I hesitated to both read and then to review this book. I am not a literature major trained to analyze and intelligently critique works such as this. I am just a reader who grew up loving Lee’s classic novel, along with its film adaption. The circumstances surrounding the publication of “Go Set a Watchman” also gave me pause. However, I am so glad I picked it up.  Written as a draft before “To Kill a Mockingbird,” “Watchman” is much less polished and, on its own, an inferior novel. On the other hand, I found it to be an interesting and thoughtful opportunity to evaluate a specific time and place and even more so, a wonderful illustration of the dangers of attributing perfection to men. We all have failings and faults. Were he real, Atticus Finch would be no different.  I truly enjoyed this novel despite its shortcomings and controversial origin and also recommend the audio version delightfully read by Reese Witherspoon.


Thursday, August 20, 2015

Advanced Genealogy Research Techniques

Advanced Genealogy Research Techniques
by George G. Morgan and Drew Smith
McGraw Hill Education, 2014. 206 pgs. Nonfiction

A common occurrence when attempting to do genealogy is to run into a “brick wall”—that point at which you just can’t seem to extend the line or find any more information. Morgan & Smith have fashioned their guide around the brick wall concept. First, examine the wall in detail (every crack & irregularity gets examined). The techniques for dealing with the brick wall are clustered around the following ideas: Use Brute Force, Go Around the Wall, Talk to a Friend, Use Crowdsourcing, Apply Technological Solutions, Hire a Demolition Expert, and Rest up and Attack the Brick Wall Another Time. The final chapter instructs on putting all the techniques to work.

This is a welcome addition to the small number of excellent books available that provide guidance to the novice genealogist tackling their brick wall. Clearly written, with examples & illustrations, this volume can serve as a fine introduction to family history. I would recommend this book to anyone beginning their genealogy—whether they’ve come to their first brick wall, or have only just started down the research road.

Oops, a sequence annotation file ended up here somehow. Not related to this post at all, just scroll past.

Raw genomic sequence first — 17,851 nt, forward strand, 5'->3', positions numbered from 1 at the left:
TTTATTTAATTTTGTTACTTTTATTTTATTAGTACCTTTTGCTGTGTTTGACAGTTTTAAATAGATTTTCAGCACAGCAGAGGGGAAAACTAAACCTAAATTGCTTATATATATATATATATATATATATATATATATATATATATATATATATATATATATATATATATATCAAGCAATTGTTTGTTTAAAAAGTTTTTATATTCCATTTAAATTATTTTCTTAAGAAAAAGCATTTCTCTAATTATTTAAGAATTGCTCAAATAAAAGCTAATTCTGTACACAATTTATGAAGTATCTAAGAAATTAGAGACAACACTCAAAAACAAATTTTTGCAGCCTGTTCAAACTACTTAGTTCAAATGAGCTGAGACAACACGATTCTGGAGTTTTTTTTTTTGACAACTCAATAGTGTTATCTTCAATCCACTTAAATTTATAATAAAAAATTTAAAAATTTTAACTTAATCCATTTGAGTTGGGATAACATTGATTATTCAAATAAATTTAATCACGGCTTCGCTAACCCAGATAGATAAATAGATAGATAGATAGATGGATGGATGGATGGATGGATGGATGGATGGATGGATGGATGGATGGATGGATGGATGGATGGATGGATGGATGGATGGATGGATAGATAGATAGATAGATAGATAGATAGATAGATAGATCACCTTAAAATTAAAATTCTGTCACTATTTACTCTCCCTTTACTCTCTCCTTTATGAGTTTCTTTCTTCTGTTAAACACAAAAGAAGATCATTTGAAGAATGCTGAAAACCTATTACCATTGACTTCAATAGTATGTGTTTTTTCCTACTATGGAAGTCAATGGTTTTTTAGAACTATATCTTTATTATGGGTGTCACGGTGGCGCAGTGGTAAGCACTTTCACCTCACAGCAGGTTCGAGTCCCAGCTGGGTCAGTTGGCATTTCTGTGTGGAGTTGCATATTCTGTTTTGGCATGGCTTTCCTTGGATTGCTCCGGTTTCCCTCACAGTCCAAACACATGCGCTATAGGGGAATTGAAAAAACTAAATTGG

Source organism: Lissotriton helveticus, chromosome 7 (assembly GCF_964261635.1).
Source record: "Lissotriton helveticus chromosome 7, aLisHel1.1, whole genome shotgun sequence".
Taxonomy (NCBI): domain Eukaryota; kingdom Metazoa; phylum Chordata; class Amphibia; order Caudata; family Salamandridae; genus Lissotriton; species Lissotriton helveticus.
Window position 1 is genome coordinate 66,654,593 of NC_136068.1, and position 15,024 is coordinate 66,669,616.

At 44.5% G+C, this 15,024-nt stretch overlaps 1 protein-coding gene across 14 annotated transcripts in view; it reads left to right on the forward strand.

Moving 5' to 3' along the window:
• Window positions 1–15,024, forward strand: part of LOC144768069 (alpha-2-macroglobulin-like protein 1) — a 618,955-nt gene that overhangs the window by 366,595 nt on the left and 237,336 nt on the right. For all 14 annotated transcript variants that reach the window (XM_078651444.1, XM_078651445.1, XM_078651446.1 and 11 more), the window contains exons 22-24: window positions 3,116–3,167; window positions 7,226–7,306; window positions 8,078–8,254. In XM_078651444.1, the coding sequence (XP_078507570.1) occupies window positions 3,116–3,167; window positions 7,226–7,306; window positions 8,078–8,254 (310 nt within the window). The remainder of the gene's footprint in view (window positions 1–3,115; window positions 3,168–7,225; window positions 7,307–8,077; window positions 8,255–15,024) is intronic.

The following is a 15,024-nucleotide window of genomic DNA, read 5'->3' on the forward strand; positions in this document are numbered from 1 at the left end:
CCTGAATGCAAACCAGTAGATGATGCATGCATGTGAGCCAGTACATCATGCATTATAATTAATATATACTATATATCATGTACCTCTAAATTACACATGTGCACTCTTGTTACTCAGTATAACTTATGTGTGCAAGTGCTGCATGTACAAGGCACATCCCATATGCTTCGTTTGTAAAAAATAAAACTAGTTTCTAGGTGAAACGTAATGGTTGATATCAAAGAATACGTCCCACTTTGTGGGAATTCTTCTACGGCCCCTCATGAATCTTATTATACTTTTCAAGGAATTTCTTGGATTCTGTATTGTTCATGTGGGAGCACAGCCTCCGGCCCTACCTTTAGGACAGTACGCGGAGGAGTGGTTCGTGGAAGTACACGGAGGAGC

Johnny Carson

by Henry Bushkin
Eamon Dolan/Houghton Mifflin Harcourt, 2013. 304 pgs. Biography

Johnny Carson was the king of late night TV from 1962 to 1992. A frequent question during those years was “did you see Carson last night?” Charming and funny, Johnny was the best. This biography picks up when Johnny hires Henry Bushkin to be his lawyer in 1970 and continues through the life of their working relationship. Bushkin was not just Johnny’s attorney, but also his tennis partner, business advisor, fixer, confidante, and best friend. In some ways he probably knew Johnny better than Johnny knew Johnny.

A bundle of contradictions, Johnny Carson was preeminently successful as a comedian and talk show host, but detested small talk with people and was remarkably unsuccessful in most all of his business ventures outside of the Tonight Show. Comfortable with an audience he hated social gatherings. He was demanding, inscrutable, and cruel. He was also extremely generous and caring. Carson was complex and Bushkin does a good job telling the story, explaining some of the mystery, and sharing some laughs along the way.


Tuesday, August 18, 2015

The Billion Dollar Spy: A True Story of Cold War Espionage and Betrayal

The Billion Dollar Spy:  A True Story of Cold War Espionage and Betrayal
by David E. Hoffman
Doubleday, 2015.  312 pgs.  Biography.